Saturday, 2 May 2015

At least save the Nepalese

Kafranbel Syrian Revolution
Syria Rebels Idlib

Here are all of the problems with the reeling Syrian army

A plunge in Syrian Army manpower

Declining support for the government

Government infighting 

The regime is almost broke

Security is failing in Damascus

The rebels have consolidated

REUTERS/Khalil Ashawi - An Islamic Ahrar al-Sham fighter picks flowers while resting on the frontline of Idlib city in northern Syria, where they announced a battle to liberate the city from forces loyal to Syria's president Bashar Al-Assad March 21, 2015. Picture taken March 21, 2015.

Are Syrian Islamists moving to

counterbalance Al-Qaeda? Will it last?
“We eagerly want to talk with the West and to show them what we stand for, but our total allegiance is to the revolution and toppling the regime. If the West doesn’t want to help us with this and receive our requests [for meetings], we’ll turn to others who do.”

A man buys courgette from a stall in Idlib, Syria (1 April 2015)

Syria: How a new rebel unity is

making headway against the regime
Lina Sinjab has done some of the better reporting for the BBC on Syria.

'There were fears that the rebels would seek to implement a strict interpretation of Islamic law, or Sharia, but instead they established civil councils to oversee law and order, and public services.
An audio message purportedly by al-Nusra's leader, Abu Mohammed al-Julani, declared that the Idlib would be governed according to Sharia, but Mr Hamidi believes its application will be limited.
"To my knowledge, Saudi Arabia and Qatar put pressure on Julani to ensure al-Nusra's approach would be a moderate one," he says.
Hadi al Abdalla, a citizen journalist who reported on the battle for Idlib from the frontline, says Western media coverage has mistakenly focused on the presence of al-Nusra.
"For the first time all the groups here are united and they insist that they want civil rule rather than Sharia rule," he explains.'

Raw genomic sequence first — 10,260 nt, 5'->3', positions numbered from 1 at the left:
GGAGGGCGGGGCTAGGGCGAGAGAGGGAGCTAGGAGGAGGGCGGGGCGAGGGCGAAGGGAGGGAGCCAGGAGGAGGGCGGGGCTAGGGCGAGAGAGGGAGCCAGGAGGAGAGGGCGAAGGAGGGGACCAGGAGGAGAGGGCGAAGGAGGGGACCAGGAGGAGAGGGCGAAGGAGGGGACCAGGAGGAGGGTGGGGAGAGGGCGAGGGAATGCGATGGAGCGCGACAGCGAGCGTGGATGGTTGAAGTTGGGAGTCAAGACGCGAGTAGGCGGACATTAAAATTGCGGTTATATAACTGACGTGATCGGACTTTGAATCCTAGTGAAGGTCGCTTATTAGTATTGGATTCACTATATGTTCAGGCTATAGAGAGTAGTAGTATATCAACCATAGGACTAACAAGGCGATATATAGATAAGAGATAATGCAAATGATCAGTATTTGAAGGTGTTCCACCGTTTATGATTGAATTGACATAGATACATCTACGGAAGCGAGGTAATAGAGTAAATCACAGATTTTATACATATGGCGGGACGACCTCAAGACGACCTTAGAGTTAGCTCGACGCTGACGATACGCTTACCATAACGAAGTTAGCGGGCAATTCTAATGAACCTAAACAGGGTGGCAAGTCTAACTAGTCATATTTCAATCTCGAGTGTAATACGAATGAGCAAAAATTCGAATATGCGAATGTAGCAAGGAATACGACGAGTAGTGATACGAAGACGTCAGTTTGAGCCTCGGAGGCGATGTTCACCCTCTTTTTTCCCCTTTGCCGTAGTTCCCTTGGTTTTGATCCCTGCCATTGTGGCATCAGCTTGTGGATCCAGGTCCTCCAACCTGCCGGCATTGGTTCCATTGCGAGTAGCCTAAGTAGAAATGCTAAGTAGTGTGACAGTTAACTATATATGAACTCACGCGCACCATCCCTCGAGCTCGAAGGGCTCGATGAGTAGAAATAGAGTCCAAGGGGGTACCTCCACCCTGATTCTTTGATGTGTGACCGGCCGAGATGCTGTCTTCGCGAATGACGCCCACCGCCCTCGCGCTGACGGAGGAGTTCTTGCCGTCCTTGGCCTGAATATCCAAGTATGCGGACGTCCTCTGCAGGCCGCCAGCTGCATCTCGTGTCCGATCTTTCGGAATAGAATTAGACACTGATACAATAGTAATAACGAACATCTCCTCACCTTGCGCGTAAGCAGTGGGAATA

Inside Aleppo: Syrian activists reveal kidnap and torture at hands of al-Nusra extremists

Image result for Inside Aleppo: Syrian activists reveal kidnap and torture at hands of al-Nusra extremists

"The torture inflicted on him was not by the regime. It was by rebels supposedly on his side – another grim example of how Syria’s revolution is now consuming its own children."
What a load of nonsense. After last week's passing on of a Pentagon press release* about the "Khorosan" group the US has invented to justify bombing Islamist rebels against Assad, Kim Sengupta follows up with this crap. Never mind that the Assad has murdered tens of thousands of children to stop the revolution, far more important in denigrating that revolution is that an activist was arrested by Jabhat al-Nusra, tortured, released with a warning, and now plans to go back to Aleppo. And Sengupta uses his personal contact with James Foley to mix in executions by ISIS with all of this. A disgrace. It is obviously worrying when Jabhat al-Nusra does things like this, though there is no sign in this report that such incidents might become rarer now that Nusra is co-operating with other groups in Northern Syria; that's because the report is promoting a pro-Assad worldview - all the rebels are mad jihadis, there is no revolution - posing as concern.

Friday, 1 May 2015

Shared battlefield goals trump

"Islamists have signaled that they are no longer determined to fight against Western-backed groups.
“Maybe Nusra fought ... Hazzm at the start, because they said they were no good. Now they have a plan to fight only the regime,” Mazin Qusum, commander of the Siham Al-Haqq brigade, an Islamist unit fighting alongside the Army of Fatah, told Reuters in the Turkish border town of Reyhanli.

In a sign of cooperation, an arm of the Western-backed opposition government in exile, the Syrian National Coalition, has been given the responsibility for health and education in areas the rebels have recently captured.

Sitting in Istanbul with Division 13 and Fursan al Haq commanders, a representative of Ahrar al-Sham’s political office, Abu Mohammed, stressed unity.